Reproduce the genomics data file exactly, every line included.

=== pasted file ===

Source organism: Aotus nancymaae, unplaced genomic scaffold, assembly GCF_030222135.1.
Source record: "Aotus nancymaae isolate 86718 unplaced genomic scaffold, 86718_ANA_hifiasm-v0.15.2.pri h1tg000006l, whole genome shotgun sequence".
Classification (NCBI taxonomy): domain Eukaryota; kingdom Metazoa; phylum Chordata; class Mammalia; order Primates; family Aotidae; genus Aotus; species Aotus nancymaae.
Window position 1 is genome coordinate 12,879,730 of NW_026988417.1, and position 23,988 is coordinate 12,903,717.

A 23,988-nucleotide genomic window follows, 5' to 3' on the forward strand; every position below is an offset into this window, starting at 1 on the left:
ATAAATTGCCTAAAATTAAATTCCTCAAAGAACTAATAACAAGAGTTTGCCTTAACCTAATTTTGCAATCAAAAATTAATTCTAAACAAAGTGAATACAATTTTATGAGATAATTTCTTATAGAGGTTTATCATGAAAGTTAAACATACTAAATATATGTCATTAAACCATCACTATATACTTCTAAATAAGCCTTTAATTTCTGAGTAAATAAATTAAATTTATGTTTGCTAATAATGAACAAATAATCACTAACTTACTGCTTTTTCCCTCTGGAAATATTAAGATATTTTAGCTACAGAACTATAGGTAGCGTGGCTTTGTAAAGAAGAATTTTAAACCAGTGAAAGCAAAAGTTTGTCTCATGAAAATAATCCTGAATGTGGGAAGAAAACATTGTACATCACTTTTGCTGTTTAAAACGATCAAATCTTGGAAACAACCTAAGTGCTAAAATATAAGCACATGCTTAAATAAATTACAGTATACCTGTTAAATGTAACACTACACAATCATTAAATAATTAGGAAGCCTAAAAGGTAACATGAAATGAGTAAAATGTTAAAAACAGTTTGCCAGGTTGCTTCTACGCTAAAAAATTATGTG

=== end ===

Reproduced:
Source organism: Aotus nancymaae, unplaced genomic scaffold, assembly GCF_030222135.1.
Source record: "Aotus nancymaae isolate 86718 unplaced genomic scaffold, 86718_ANA_hifiasm-v0.15.2.pri h1tg000006l, whole genome shotgun sequence".
Classification (NCBI taxonomy): domain Eukaryota; kingdom Metazoa; phylum Chordata; class Mammalia; order Primates; family Aotidae; genus Aotus; species Aotus nancymaae.
Window position 1 is genome coordinate 12,879,730 of NW_026988417.1, and position 23,988 is coordinate 12,903,717.

A 23,988-nucleotide genomic window follows, 5' to 3' on the forward strand; every position below is an offset into this window, starting at 1 on the left:
ATAAATTGCCTAAAATTAAATTCCTCAAAGAACTAATAACAAGAGTTTGCCTTAACCTAATTTTGCAATCAAAAATTAATTCTAAACAAAGTGAATACAATTTTATGAGATAATTTCTTATAGAGGTTTATCATGAAAGTTAAACATACTAAATATATGTCATTAAACCATCACTATATACTTCTAAATAAGCCTTTAATTTCTGAGTAAATAAATTAAATTTATGTTTGCTAATAATGAACAAATAATCACTAACTTACTGCTTTTTCCCTCTGGAAATATTAAGATATTTTAGCTACAGAACTATAGGTAGCGTGGCTTTGTAAAGAAGAATTTTAAACCAGTGAAAGCAAAAGTTTGTCTCATGAAAATAATCCTGAATGTGGGAAGAAAACATTGTACATCACTTTTGCTGTTTAAAACGATCAAATCTTGGAAACAACCTAAGTGCTAAAATATAAGCACATGCTTAAATAAATTACAGTATACCTGTTAAATGTAACACTACACAATCATTAAATAATTAGGAAGCCTAAAAGGTAACATGAAATGAGTAAAATGTTAAAAACAGTTTGCCAGGTTGCTTCTACGCTAAAAAATTATGTG